Corporate Finance Essay
Most corporate financing decisions in practice reduce to a choice between debt and equity. The finance manager wishing to fund a new project, but reluctant to cut dividends or to make a rights issue, which leads to the decision of borrowing options. The issue with regards to shareholder objectives being met by the management in making financing decisions has come to become a major issue of recent times. This relates to understanding the concept of the agency problem. It deals with the separation of ownership and control of an organisation within a financial context. The financial manager can raise long-term funds internally, from the company’s cash flow, or externally, via the capital market, the market for funds of more than a year to maturity. This exists to channel finance from persons and organisations with temporary cash surpluses to those with, or expecting to have, cash deficits, i.e. the shareholders.
The agency problem on a firm’s capital structure decisions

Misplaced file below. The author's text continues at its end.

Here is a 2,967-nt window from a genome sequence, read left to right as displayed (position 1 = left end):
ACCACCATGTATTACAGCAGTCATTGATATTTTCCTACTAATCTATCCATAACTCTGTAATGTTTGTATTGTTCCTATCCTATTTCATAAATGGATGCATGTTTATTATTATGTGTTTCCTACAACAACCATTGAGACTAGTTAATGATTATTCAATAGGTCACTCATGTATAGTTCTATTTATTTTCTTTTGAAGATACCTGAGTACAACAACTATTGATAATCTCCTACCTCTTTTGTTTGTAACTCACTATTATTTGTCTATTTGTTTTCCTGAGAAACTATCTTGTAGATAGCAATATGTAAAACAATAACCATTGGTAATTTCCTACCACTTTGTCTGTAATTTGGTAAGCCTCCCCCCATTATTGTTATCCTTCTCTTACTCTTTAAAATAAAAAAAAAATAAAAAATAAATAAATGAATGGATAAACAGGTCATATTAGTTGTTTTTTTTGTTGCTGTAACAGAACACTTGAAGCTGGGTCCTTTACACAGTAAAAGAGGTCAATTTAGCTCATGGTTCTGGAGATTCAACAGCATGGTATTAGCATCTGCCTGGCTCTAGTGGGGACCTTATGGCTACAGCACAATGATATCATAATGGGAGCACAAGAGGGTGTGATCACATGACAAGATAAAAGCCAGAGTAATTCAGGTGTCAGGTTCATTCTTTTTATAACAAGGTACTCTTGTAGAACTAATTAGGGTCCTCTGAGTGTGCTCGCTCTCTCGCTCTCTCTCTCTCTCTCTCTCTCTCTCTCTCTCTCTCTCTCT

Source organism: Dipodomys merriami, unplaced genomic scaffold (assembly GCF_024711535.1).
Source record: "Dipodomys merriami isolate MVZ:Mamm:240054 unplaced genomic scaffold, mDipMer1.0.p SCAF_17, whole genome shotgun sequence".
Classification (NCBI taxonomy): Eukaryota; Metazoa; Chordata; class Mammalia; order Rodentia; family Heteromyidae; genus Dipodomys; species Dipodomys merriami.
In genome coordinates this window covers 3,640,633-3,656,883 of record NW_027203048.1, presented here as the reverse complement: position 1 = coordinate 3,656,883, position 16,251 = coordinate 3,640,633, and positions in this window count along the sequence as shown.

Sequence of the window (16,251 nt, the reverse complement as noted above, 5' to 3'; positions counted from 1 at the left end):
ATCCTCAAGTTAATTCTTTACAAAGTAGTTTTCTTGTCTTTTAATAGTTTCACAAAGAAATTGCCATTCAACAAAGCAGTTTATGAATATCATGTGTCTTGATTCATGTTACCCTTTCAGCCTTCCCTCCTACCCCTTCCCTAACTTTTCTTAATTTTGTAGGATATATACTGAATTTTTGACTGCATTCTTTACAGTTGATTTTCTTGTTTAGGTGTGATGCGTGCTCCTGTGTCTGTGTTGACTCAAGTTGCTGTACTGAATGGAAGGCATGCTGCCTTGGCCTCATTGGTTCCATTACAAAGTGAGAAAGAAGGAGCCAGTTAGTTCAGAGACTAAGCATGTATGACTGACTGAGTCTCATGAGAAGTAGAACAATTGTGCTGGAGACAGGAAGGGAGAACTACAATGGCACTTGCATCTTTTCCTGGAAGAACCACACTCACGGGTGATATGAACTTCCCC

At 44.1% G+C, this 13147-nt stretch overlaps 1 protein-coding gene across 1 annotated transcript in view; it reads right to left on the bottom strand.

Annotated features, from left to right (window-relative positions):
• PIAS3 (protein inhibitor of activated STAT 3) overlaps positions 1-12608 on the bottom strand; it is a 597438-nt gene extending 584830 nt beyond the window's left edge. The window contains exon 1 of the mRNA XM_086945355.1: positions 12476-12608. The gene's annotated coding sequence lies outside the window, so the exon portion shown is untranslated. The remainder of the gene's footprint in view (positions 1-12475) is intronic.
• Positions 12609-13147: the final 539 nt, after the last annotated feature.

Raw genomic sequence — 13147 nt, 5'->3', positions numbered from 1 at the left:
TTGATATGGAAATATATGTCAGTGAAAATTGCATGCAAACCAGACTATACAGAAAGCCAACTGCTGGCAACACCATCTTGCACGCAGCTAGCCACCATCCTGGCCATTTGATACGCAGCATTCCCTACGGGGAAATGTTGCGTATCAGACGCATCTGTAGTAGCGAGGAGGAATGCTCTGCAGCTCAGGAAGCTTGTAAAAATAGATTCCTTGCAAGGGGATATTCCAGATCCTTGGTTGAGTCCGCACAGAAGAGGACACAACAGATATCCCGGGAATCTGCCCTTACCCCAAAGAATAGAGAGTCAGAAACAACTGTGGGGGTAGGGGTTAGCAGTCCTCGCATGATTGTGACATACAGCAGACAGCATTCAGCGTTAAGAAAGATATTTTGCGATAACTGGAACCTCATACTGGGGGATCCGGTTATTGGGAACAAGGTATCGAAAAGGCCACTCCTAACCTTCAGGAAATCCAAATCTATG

Potential conflict arises where ownership is separated from management. The ownership of larger companies is widely spread, while the day-to-day control of an organisation’s business interests rests in the hands of a few managers who usually have a relatively small proportion of the total shares issued. This can give rise to the problem of managerial incentives. Examples of this include pursuing more perquisites (splendid offices and company cars, etc.) and adopting low-risk survival strategies and satisficing behaviour. This conflict has been explored by Jensen and Meckling (1976), who developed a theory of the firm under agency arrangements. Managers are, in effect, agents for the shareholders and are required to act in their best interest. However, they have operational control of the business and the shareholders receive little information on whether the managers are acting in their best interest. According to Jensen and Meckling (1976), if a wholly-owned firm is...
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